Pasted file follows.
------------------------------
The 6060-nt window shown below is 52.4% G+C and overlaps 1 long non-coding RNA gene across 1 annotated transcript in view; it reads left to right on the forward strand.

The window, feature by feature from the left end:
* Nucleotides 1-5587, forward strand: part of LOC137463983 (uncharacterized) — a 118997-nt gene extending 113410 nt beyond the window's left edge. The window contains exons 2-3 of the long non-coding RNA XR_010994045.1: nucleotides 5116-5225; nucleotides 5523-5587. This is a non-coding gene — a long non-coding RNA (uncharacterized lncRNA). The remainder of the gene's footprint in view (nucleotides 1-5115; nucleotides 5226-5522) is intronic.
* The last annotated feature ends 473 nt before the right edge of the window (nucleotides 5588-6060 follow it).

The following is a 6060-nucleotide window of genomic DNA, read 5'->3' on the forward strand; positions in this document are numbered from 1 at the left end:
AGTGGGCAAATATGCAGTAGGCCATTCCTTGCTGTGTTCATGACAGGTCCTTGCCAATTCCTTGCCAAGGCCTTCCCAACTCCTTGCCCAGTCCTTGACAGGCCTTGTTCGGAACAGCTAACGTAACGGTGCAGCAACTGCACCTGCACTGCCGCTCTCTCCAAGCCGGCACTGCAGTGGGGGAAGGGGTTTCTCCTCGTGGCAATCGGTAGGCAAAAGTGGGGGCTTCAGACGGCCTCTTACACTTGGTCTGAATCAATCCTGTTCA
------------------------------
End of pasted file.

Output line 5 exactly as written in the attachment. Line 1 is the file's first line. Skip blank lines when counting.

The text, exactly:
The following is a 6060-nucleotide window of genomic DNA, read 5'->3' on the forward strand; positions in this document are numbered from 1 at the left end: